How do young children learn to swear — and why do they seem to do it at the most inappropriate moments?
Recently, a group of parents have become convinced that the Minion toys in McDonald's Happy Meals are saying, "What the f---!" To protest, they have taken to the airwaves to warn others about the potentially corrupting influence of the mealtime treat.
McDonald's responded to the criticism by explaining that Minions — the little yellow characters from the titular movie — are just speaking Minionese, "a random combination of languages and nonsense words." The company says nothing they say can be translated into any known language.
As a child psychologist and early childhood educator, I study how children learn to communicate their feelings — and am well-acquainted with their ability to use new words at the most embarrassing moments.
Children are learning to swear earlier. Timothy Jay, a psychology professor, suggests that the rise in profanity among children is not surprising, given the general rise in the use of swearing among adults since the 1980s.
"By the time kids go to school now, they're saying all the words that we try to protect them from on television," Jay said. "We find that swearing really takes off between (ages) 3 and 4."
When young children swear before the age of 2 or 3 years old, they are usually just repeating what they have heard. Because they are learning to use language to communicate, children mimic words to make sounds and to see how those around them will respond. Through these responses, children come to understand what the words mean. So, before taking your young child's insult to heart, it may be important to realize that he or she may have no idea what he or she is actually saying.
When they're slightly older, children swear for different reasons. If they do not hear a word often, they may be using it because they do not understand that it is offensive.
By the time children are in pre-K and kindergarten, they often begin to realize that curse words are offensive and may quit swearing on their own. But, as I have found in my clinical work, they may still "drop the bomb" when they are scared, feeling frustrated or want to hurt others. As I have found in my work, when words get an extreme reaction, children are more likely to view that word as important and retain it for future use.
Children in the midst of developing their own vocabularies are like language vacuum cleaners, sucking up as many words as they can. Emotionally charged expletives stand out like superheroes. Though they may not know what they mean, curse words are internalized as words with superpowers. And they get used when normal words just won't fit the bill.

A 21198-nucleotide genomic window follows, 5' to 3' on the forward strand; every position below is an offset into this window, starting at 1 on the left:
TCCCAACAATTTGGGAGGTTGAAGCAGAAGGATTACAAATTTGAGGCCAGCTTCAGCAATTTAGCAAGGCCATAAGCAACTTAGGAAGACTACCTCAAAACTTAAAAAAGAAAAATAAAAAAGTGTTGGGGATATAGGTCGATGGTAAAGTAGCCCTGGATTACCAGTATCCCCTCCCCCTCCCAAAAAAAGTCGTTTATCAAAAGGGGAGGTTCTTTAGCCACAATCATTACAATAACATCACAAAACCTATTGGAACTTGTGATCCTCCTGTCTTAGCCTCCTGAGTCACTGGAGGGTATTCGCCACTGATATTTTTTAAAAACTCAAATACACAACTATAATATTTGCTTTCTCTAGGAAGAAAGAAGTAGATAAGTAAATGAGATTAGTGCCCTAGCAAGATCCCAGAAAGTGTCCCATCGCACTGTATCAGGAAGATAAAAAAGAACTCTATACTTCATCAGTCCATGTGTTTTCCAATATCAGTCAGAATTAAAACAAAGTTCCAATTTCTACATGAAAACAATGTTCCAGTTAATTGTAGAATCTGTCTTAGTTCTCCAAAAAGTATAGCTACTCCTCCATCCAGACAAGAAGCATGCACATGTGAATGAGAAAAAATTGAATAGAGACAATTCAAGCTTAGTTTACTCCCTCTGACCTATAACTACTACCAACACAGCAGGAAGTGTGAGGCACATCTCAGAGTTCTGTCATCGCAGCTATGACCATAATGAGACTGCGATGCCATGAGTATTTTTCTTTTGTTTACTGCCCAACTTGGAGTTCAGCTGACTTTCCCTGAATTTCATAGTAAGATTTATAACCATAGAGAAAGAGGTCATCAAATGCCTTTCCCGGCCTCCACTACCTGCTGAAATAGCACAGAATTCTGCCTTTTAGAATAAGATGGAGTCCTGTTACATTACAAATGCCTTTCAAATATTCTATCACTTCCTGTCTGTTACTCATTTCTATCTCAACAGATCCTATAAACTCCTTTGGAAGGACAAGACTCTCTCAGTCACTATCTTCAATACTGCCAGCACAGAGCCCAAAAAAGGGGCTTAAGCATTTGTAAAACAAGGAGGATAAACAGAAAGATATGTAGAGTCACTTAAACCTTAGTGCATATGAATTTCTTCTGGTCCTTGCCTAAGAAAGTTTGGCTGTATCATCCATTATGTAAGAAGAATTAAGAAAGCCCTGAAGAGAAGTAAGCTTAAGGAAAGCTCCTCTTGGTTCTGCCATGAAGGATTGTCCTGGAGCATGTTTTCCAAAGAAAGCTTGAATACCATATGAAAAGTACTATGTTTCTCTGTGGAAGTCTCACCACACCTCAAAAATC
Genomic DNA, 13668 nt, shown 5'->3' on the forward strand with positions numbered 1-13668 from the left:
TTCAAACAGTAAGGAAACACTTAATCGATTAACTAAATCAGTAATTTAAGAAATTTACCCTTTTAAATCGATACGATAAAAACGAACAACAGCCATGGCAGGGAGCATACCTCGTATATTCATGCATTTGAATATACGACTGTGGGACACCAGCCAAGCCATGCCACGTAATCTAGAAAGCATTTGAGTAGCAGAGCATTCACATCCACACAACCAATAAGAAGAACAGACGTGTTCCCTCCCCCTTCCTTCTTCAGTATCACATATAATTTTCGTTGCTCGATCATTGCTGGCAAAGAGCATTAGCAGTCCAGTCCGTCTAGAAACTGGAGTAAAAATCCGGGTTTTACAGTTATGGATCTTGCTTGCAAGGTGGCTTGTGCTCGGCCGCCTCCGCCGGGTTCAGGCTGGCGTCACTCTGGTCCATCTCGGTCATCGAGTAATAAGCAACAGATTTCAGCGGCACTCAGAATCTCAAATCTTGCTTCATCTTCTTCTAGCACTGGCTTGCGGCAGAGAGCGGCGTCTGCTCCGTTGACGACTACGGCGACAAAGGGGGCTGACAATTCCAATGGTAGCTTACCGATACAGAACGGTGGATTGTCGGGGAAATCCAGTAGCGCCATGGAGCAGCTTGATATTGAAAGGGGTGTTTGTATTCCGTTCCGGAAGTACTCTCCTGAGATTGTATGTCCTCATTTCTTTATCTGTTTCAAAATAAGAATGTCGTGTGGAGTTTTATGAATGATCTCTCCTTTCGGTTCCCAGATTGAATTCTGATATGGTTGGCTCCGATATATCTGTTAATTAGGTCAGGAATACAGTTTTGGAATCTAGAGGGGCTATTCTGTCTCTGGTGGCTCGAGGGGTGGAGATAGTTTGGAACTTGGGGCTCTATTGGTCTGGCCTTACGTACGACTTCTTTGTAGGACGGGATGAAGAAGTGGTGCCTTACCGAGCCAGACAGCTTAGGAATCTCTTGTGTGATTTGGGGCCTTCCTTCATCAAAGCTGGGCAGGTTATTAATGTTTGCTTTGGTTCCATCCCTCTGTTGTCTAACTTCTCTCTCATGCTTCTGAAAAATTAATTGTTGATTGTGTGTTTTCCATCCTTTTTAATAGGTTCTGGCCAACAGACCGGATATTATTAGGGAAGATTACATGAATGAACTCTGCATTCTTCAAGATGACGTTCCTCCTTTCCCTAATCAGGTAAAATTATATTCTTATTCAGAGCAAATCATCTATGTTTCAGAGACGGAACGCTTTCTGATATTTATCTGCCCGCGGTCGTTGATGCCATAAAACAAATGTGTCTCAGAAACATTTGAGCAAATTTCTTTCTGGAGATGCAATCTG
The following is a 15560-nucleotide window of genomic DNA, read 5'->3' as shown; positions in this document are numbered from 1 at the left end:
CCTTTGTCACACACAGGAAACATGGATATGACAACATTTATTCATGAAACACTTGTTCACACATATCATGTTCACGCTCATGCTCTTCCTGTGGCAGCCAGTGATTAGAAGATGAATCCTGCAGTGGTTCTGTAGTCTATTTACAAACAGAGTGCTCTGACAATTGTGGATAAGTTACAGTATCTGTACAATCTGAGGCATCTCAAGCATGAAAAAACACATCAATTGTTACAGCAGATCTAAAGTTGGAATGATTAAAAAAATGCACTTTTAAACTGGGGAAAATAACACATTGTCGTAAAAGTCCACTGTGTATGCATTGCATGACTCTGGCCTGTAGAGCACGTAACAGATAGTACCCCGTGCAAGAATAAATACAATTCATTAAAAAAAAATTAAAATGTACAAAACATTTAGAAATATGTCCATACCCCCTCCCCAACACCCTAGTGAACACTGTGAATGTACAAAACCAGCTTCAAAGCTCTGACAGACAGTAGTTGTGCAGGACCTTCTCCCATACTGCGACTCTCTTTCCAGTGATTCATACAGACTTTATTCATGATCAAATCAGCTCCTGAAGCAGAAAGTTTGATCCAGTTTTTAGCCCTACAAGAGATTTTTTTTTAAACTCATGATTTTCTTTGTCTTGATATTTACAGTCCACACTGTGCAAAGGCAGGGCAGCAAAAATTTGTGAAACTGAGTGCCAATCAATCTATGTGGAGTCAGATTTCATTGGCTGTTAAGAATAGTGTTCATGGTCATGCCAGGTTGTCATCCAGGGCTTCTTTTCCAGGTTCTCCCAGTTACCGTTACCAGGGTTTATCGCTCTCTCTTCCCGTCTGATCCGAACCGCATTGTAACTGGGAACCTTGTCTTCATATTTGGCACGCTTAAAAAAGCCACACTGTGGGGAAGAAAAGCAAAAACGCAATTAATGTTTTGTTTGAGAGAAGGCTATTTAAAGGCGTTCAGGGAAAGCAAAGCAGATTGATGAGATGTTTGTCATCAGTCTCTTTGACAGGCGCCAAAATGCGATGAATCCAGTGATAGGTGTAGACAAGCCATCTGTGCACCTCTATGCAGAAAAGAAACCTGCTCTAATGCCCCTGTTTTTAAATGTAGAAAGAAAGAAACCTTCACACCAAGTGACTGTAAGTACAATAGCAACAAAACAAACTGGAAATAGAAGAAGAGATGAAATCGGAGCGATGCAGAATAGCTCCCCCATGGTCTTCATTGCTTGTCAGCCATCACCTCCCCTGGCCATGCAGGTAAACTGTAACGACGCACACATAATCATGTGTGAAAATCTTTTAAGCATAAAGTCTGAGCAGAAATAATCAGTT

That's why children often curse at the most embarrassing moments — when visiting the dentist for the first time, in the grocery checkout aisle when told they can't have a package of gum, on the first day of school or when your boss is invited over for dinner.
In each of these examples, children might be confronting new or different expectations, experiencing fear, frustration or disappointment, or receiving less attention than might be typical.
Likewise, during times when you are distracted, nervous or frustrated, your child's anxiety may also be heightened. Because they have learned, perhaps from you, that curse words are for moments when we aren't really sure what else to say, it often seems that they let them fly when we most wish they would not.
To prevent younger children from cursing, prevention is the best strategy. If children are not exposed to profanity, they will not begin using it. Though television, cartoons and the world at large are full of curse words, children are most likely to hear adult language at home.
It may not help that parents can sometimes be hypocritical when it comes to swearing. Nearly two-thirds of adults surveyed who had rules about their children swearing at home found that they broke their own rules on a regular basis.
This sends a mixed, confusing message about swearing and when it's appropriate. If the "Minions parents" are talking too much about "WTF" in front of their children, they can be sure that their children will likely be using the expression the next time they need to communicate a big emotion.
My advice: If they don't like what the toys are saying, throw them away and don't make a big deal out of it!
Travis Wright is an assistant professor of multicultural education, teacher education and childhood studies at the University of Wisconsin. This article was originally published on TheConversation.com.
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